A war hero’s “Unbroken” bond with his biographer.


If you’ve followed my previous postings, I’m finishing up the audio book, ‘Unbroken’. I can’t get enough about this man’s life story. Thanks to a friend, we have this video from CBSNews which highlights Louis Zamperini and the author of ‘Unbroken’, Laura Hillenbrand. You can Google Louis Zamperini and find oodles of more information about him.


John F. Kennedy would have turned 95 years old today

John F. Kennedy would have turned 95 years old today. This photograph from the John F. Kennedy Presidential Library and Museum shows him in Hyannis Port on Cape Cod with his brothers and sisters in 1928.

(To see more pictures of JFK as a child and as a young man, go to http://ourpresidents.tumblr.com/post/23996301152/on-this-day-president-john-f-kennedy-was-born)

What do you find most inspiring about the life President Kennedy?

Currently listening to . . . ‘Unbroken’

We took a trip to FL this past weekend and my husband and I started the following audiobook, ‘Unbroken’ by Laura Hillenbrand (also the author of ‘Seabiscuit’).

 It has been an amazing story and we have about 4 hours left to finish it up.

 I was familiar with Louis Zamperini and that he was an Olympian and that he served in WWII but had no clue about the torture he faced as a POW. The story is an emotional journey for the listener (or reader) and his time as a POW is not for the faint of heart.

The following link will take you to an article from the Wall Street Journal published in November 2010 prior to the book being published (2011).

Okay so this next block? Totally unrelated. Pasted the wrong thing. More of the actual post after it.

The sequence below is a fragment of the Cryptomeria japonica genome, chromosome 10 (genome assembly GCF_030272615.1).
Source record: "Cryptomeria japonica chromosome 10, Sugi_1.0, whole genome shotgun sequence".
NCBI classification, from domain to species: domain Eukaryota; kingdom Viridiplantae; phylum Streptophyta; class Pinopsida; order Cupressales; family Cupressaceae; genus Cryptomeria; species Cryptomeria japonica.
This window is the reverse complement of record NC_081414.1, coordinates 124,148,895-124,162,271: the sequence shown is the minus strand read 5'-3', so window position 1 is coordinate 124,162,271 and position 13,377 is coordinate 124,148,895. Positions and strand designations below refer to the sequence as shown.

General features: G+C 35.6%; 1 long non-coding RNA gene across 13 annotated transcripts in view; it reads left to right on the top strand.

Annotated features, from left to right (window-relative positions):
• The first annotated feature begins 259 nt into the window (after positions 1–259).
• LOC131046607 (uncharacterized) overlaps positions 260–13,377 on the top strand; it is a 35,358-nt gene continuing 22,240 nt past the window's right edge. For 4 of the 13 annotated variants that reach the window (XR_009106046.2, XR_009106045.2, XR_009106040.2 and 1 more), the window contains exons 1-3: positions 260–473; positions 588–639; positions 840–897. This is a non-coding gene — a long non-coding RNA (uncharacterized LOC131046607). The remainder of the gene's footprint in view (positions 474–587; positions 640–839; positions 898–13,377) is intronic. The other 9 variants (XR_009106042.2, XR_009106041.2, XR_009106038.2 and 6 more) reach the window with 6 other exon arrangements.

I encourage you to read the article and then click on the Interactive Graphics tab for a timeline feature.

Alabama’s Last Daughter of the Confederacy

Alabama’s Last Daughter of the Confederacy

The death of Norma Vivian Smith of Cullman, Alabama in January, at age 89, marked an end to the list of living daughters of Confederate veterans in Alabama. Smith’s father, Private Thomas Jefferson Denney, who was botn in 1843, served in Company H of the 31st Alabama Infantry. Captured on June 15, 1864 at Marietta, Ga., he was sent to the prisoner of war camp at the Rock Island Barracks in Illinois. He was about 22 when he signed the oath of allegiance, and was released on June 18, 1865. He survived until 1934, and Smith’s mother, Dora, was Denney’s fourth wife. According to the United Daughters of the Confederacy, there are 16 first daughters still living.

Civil War Times. June 2012, p 15.


The University of Virginia’s Center for Digital History has created an interactive website that demonstrates the power of GIS for everyday users. “VisualEyes” www.viseyes.org includes maps, images, charts, and text that enable the exploration, for example, of Thomas Jefferson’s travels in Europe, or the study of patters of slave ownership in Texas.

Source: American Heritage Magazine, Winter/Spring 2012. Volume 62, No. 1